At age 37, Paul Konerko is in danger of not hitting at least 18 home runs for the first time in his 15-year career with the White Sox. He has told the local media more than once that he likely will wait until he unwinds from the season — probably around November — to decide if he will end his playing career.
He has been a thorn in the Twins’ side for years. Konerko entered Monday batting .283 against the Twins in his career, with 50 home runs and 133 RBI. The home runs are the most he’s hit against any opponent and the Twins remember many of them.
“He’s that guy who, over the years, has always come up in big situations and more times than not, he finds a way to kill you,” Twins manager Ron Gardenhire said. “He’s been a lot of fun to watch. He has always been one of those kind of hitters to put the ball in the seats with a flip of the wrists. A very competitive guy and basically he’s led the team for quite a few years.”
Konerko contributed to Chicago’s seven-run first inning Monday with an RBI single off Twins starter Liam Hendriks.
A longtime fan favorite, Konerko has an excellent reputation as a teammate and leader, and likely would have value on another team even as a role player. If he leaves the White Sox after this season, he would be a free agent and it would depend on if he wants to play and consider wearing another uniform.
And it’s always about production. Konerko entered Monday batting only .247 with 11 homers and 51 RBI.
“He’s gotten me a few times and I’ve gotten him a few times,” said closer Glen Perkins, who actually has held Konerko to a .250 average and one home run through the years. “He’s one of those guys you like playing against and, if you get a chance, a guy you’d like to play with, based on that everything I’ve heard about him is positive.”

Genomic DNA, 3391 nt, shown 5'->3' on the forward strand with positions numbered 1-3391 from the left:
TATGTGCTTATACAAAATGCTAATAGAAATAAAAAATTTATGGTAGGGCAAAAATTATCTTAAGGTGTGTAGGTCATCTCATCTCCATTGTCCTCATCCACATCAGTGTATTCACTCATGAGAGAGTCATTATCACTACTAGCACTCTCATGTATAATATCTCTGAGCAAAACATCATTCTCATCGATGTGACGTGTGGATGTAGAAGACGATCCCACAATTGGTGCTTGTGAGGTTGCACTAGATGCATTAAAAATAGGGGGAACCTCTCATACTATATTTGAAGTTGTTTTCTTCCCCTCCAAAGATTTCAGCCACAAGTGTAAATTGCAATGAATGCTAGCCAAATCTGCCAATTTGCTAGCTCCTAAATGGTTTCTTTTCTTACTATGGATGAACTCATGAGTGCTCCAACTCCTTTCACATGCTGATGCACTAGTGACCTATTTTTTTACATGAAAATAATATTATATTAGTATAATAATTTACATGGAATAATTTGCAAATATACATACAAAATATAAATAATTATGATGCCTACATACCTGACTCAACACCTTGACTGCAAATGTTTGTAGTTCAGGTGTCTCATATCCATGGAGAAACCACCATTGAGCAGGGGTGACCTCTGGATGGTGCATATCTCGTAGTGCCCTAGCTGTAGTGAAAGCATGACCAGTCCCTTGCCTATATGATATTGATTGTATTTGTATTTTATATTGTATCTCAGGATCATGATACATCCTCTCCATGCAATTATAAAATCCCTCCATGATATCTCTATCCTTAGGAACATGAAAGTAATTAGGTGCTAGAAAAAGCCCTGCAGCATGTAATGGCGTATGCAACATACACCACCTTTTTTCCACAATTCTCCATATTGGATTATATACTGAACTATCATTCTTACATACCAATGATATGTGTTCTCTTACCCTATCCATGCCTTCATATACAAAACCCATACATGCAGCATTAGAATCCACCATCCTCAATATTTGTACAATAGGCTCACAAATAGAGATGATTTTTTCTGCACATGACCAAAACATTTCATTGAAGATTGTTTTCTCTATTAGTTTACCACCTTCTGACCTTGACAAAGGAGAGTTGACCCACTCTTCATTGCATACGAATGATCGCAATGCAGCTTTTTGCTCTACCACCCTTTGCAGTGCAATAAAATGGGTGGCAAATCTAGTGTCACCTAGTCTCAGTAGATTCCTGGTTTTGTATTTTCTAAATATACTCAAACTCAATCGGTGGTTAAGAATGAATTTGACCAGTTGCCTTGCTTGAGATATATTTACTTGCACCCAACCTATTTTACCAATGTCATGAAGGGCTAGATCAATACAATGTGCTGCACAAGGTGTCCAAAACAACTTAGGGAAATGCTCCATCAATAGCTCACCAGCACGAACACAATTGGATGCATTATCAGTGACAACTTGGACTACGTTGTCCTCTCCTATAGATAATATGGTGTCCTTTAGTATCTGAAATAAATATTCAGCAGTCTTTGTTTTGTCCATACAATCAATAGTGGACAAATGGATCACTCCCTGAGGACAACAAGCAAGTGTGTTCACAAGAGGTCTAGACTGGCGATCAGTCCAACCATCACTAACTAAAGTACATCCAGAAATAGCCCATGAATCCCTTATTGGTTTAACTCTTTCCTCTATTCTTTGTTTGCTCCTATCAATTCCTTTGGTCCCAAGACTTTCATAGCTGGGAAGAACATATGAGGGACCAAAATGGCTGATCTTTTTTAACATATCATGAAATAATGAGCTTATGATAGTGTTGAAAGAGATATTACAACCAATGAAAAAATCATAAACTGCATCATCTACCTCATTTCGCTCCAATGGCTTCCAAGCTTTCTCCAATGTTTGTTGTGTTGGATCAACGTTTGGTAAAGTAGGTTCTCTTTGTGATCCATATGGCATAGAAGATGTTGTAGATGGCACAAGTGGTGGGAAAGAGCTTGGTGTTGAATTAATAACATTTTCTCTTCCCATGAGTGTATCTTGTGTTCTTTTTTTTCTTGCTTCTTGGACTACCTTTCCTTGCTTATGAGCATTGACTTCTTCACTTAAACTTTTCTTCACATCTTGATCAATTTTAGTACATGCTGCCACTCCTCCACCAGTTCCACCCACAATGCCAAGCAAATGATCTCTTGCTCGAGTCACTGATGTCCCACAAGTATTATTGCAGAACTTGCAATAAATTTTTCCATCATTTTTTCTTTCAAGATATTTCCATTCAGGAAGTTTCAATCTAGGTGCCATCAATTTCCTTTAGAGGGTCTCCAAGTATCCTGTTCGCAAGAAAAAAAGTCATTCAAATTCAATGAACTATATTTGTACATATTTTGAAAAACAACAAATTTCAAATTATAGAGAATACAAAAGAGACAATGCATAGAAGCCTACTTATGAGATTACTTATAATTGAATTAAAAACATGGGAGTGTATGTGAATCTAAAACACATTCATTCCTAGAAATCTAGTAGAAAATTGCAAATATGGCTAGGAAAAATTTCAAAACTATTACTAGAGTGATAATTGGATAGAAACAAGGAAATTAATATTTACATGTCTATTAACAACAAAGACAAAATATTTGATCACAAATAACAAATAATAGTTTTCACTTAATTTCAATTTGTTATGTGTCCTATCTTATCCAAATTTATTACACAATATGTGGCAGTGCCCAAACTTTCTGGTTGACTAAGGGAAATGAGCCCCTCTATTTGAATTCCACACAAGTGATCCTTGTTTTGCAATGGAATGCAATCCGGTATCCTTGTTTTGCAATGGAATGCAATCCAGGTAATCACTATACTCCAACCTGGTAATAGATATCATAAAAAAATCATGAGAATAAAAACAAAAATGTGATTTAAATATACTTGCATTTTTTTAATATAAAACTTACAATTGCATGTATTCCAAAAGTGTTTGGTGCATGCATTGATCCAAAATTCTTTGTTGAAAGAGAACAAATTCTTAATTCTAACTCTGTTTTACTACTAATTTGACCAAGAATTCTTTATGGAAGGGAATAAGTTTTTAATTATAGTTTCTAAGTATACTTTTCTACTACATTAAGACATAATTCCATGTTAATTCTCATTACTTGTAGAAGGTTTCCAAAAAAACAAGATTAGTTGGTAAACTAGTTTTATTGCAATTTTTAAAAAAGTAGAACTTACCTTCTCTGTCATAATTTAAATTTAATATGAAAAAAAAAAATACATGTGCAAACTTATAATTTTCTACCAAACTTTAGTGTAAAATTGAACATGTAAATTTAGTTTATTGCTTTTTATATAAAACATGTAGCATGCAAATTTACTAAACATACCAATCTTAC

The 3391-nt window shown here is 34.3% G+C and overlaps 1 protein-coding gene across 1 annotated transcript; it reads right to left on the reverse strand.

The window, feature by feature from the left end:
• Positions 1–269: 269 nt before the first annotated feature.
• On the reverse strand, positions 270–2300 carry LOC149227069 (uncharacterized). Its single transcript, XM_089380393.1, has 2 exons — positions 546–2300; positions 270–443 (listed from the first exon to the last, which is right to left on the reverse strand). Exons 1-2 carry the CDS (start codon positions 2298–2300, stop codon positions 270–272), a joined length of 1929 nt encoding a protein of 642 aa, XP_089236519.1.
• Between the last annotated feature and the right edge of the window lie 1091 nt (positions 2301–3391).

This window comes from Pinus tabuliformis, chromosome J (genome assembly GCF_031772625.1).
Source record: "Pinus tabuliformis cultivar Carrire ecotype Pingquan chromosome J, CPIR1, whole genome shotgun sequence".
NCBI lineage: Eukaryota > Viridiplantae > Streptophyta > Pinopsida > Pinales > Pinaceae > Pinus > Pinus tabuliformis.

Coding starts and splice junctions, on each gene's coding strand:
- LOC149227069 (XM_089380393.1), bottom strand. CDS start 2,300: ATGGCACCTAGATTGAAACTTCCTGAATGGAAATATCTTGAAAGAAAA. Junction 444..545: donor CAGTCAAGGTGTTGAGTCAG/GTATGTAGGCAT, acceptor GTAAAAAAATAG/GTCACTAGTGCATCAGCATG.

The Twins might need to bring in a first baseman during the offseason, but there have been no indications Konerko will be a target.
Catcher Joe Mauer told the Twins training staff Monday that he felt fine, but the decision was made to give him a day off. Mauer didn’t even report to Target Field.
“He said he didn’t have any problems,” Twins General Manager Terry Ryan said. “He didn’t have any headaches. So that’s encouraging.”
Mauer, dealing with postconcussion symptoms, worked out for three consecutive days after suffering a setback Wednesday and taking Thursday off. Ryan expects Mauer to work out at the ballpark Tuesday. The goal is to get Mauer into a game before the season ends.
Gardenhire has looked into giving Brian Dozier a day off for the past couple of weeks. But Dozier has remained in the lineup.
Not Monday, as Dozier wasn’t in the starting lineup for the first time since July 31 — a span of 44 games. Gardenhire was asked if it was hard to sit Dozier down.
“It was easy,” he said. “Just pencil-whipped him on the computer.
“He was dragging a little bit. We are playing these teams and you want him in there. We’ll give him a day [off] and we’ll see where we go.”
Dozier has jokingly told Gardenhire for two weeks not to bench him, but could no longer hold him off.
“He thought [Monday] was a good day,” Dozier said. “Especially with two weeks left in the season.”